Second, the H-IIB is a hangar queen like most liquid-fueled satellite launchers. It needs a lot of preparation, a large launch pad, and long set-up times. It's great-great-great American grandpappy, the PGM-17 Thor, could be readied in 15 minutes (considered sadly slow by the advent of solid-fueled ICBMs), but it didn't have to contend with liquid hydrogen pre-chilling procedures and second stages like the H-IIB.

      No, the H-IIB is not an ICBM, and it is not indicative that the Japanese are planning evil. By the time they assemble, process, fuel, and launch an ICBM, the war would probably be over.

      Rather, what you need to look at are the relatives of the H-IIB's strap-on booster, which are solid fueled. If the Japanese are launching orbital payloads on all-solid rockets, then you've got reasons to send weapon inspectors for a look. All-solid stacks will work for satellite loads, but they're usually less ideal than liquid-fueled rockets for civilian payloads. If someone's using all-solid rockets for civilian launches then either:

      1) They've got a lot of leftover ICBM motors with some profit potential, like the US and Russia. See: Minotaur, Dnepr. Or,

      2) They're ironing out the bugs of their ICBM program under the guise of a civilian program, presumably while twirling their evil mustache and petting a long-haired white cat in their secret volcano layer. See: Shavit, aka Jericho III.

      One notes Japan has volcanoes and white cats, and about 50% of their adult population can have mustaches.

      1. Robert Sneddon

        Re: Wait, what?

        "If the Japanese are launching orbital payloads on all-solid rockets, then you've got reasons to send weapon inspectors for a look."

        You mean like the Japanese Epsilon satellite launcher?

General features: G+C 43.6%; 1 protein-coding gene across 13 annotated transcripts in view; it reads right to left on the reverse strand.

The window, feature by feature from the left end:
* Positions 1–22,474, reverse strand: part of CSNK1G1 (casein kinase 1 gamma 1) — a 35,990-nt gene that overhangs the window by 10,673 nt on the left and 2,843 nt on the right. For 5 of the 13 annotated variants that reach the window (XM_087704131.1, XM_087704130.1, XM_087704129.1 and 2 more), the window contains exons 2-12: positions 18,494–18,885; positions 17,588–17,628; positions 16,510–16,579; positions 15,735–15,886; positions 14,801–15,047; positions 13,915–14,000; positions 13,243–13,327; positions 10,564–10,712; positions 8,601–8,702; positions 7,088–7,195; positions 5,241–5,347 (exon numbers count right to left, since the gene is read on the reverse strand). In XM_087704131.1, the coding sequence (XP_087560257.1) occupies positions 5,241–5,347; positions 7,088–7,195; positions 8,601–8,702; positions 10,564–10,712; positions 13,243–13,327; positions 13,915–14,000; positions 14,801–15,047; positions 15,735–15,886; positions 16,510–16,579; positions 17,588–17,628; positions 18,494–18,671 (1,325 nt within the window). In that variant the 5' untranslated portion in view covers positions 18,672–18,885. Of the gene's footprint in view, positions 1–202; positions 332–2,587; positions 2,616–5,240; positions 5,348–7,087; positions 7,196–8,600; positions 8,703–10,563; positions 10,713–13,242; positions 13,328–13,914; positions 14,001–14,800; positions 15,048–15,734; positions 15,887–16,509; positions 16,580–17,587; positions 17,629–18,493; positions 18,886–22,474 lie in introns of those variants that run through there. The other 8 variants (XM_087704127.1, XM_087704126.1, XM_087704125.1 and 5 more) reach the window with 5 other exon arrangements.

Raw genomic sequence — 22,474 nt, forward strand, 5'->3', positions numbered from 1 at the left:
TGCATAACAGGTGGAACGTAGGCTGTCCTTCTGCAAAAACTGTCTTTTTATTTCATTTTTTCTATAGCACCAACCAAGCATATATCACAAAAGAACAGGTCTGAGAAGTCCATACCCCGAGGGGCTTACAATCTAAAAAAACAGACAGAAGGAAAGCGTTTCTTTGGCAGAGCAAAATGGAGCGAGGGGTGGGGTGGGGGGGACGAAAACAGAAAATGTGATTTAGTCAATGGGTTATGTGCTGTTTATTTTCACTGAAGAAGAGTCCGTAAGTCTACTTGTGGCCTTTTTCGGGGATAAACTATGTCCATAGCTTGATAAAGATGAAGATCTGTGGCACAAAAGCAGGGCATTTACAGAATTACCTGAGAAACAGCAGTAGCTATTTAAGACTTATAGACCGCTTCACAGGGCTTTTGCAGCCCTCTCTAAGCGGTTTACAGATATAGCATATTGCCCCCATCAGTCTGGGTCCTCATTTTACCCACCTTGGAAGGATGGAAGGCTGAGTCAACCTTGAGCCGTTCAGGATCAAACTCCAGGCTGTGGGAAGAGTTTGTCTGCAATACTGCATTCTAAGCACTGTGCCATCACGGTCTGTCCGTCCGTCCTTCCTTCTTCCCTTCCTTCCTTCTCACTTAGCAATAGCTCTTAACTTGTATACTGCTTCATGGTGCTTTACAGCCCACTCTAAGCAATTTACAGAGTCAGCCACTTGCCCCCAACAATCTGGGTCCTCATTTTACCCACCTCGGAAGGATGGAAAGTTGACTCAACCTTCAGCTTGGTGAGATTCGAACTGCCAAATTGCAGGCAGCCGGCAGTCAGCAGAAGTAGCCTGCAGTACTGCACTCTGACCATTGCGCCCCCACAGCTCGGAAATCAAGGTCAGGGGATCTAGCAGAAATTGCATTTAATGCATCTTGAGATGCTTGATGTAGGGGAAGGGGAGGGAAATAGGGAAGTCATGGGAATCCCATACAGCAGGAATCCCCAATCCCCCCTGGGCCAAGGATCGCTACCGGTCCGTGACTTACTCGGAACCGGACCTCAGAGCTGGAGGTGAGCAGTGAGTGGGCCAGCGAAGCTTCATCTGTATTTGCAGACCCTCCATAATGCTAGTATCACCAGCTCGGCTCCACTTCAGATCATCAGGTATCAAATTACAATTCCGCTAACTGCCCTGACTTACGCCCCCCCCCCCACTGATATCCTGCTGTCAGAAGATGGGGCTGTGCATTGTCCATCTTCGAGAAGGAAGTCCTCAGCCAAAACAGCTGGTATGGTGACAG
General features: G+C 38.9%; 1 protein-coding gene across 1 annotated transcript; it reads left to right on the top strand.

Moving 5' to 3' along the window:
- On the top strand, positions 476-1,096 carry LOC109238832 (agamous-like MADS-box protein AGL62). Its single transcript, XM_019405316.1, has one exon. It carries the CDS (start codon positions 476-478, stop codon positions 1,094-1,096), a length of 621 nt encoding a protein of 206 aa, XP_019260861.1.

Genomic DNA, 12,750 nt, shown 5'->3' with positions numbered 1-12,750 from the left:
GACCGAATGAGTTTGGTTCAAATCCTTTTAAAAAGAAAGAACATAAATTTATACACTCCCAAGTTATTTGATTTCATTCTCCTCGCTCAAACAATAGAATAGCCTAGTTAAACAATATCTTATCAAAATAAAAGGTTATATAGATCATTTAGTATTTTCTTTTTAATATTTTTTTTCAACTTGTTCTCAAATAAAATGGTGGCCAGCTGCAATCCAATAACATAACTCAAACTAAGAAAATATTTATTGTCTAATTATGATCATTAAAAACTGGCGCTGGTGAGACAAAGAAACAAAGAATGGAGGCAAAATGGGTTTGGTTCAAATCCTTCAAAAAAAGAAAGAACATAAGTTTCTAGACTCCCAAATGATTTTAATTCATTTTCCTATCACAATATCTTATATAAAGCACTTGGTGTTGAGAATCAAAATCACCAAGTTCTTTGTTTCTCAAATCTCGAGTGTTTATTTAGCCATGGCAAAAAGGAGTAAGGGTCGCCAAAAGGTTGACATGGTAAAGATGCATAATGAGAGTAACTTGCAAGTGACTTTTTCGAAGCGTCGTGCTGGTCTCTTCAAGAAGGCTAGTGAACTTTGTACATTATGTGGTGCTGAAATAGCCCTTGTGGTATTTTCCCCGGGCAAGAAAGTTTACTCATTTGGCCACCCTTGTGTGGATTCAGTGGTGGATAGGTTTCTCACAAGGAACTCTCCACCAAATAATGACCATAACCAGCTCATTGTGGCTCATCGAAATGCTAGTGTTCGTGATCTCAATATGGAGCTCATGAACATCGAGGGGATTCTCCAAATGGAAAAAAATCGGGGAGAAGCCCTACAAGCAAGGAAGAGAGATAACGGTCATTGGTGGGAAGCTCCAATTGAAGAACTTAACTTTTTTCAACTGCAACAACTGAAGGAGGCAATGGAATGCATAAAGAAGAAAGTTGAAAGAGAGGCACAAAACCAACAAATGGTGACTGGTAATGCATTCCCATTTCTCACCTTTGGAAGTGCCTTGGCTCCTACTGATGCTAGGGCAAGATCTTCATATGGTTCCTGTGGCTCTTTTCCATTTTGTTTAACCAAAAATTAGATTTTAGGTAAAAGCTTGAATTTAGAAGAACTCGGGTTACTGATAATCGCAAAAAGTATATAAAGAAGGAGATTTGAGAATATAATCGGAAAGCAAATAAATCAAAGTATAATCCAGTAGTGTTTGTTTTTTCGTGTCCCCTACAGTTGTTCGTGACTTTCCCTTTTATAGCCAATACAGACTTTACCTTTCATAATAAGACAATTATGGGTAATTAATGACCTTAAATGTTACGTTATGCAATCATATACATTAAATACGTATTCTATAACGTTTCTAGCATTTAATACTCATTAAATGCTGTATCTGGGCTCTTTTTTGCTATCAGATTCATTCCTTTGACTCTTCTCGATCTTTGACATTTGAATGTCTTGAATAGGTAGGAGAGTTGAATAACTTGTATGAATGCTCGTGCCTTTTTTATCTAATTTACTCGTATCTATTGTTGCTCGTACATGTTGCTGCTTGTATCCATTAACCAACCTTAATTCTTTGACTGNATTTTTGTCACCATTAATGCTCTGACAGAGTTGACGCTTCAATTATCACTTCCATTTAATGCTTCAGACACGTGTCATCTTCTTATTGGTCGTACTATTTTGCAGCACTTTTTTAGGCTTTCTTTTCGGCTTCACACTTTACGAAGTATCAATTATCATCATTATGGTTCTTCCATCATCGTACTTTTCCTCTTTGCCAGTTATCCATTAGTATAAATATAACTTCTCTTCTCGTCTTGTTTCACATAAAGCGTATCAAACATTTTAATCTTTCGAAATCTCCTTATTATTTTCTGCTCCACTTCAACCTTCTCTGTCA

It doesn't have the lift capacity of the JAXA H2A or the H2B (the ISS resupply launcher) but it could certainly put a small-ball Bucket of Instant Sunshine pretty much anywhere on the planet in less time than it takes you to get a Deliveroo pizza delivered to the wrong door on a different street.

        They've test-fired it once, it worked, they don't seem in much of a hurry to launch another one.

        ESA has the Vega (aka Berlusconi's Bottle Rocket), same principle although it's been launched a few times now unlike the Epsilon.

        1. cray74

          Re: Wait, what?

          "You mean like the Japanese Epsilon satellite launcher?"

          That is exactly what I mean. The Epsilon is very similar in mass, diameter, and length to the LGM-118 Peacekeeper (MX missile), though the underlying motors differ. The MX had a sub-orbital throw weight of under 3000kg, while the Epsilon has a LEO throw weight of 1,200kg. Very similar critters.

          Don't worry about H-IIB ICBMs, worry about Epsilon knockoffs and weird justifications from the Japanese about storing them in silos or on mobile train launchers. :)

    4. GX5000

      That treaty is a two way street and The US has been doing Navy Exercises with them Lately

      1. Robert Sneddon

        Re: That treaty is a two way street and The US has been doing Navy Exercises with them Lately

        Yokosuka naval base south of Tokyo is a wholly-owned subsidiary of the United States Navy. It usually has a CVBG parked there i.e about 10% of the US' capital ship fleet. Time was the Yokosuka carrier was the Kittyhawk since it was the last conventionally-powered fleet carrier the USN had but it's now gone to the great razor-blade factory and the carrier parked there is currently the Reagan or maybe the Washington, both nuclear-powered of course.

        A lot of the Japanese fleet is based on US designs like the Aegis cruisers in part so they can interoperate with the Americans. They've been carrying out exercises with the USN for decades.

  7. gregthecanuck


    Congratulations Japan!

    NASA video of full flight up to payload separation here:

    1. GX5000

      Re: Nice!

      Yes, JAXA actually rocks !

    2. Martin Budden

      Re: Nice!

      I love the dramatic headland visible at 0:40

  8. breakfast Silver badge
    Thumb Up

    Classic send up

    "As well as the usual dried food and water for the orbiting outpost's crew..."

    I guess they must save a lot of space by sending up dried water.

    1. Lester Haines (Written by Reg staff) Gold badge

      Re: Classic send up

      True - it occupies exactly 0 per cent of the space required by hydrated water.

      1. Anonymous Coward
        Anonymous Coward

        Re: Classic send up

        They need that space to make room for the rehydrating agent

  9. Martin Budden
    Thumb Up

    I'm almost losing count of how many organisations are now capable of ISS re-supply - and that's a good thing!

  10. Bleu

    'Almost losing count'

    Almost losing count at three that are almost always (Progress) or may be from the few occasions they've flown (ATV and Stork) reliable?

    Count to three.

    One, two, three.

    Lost count yet?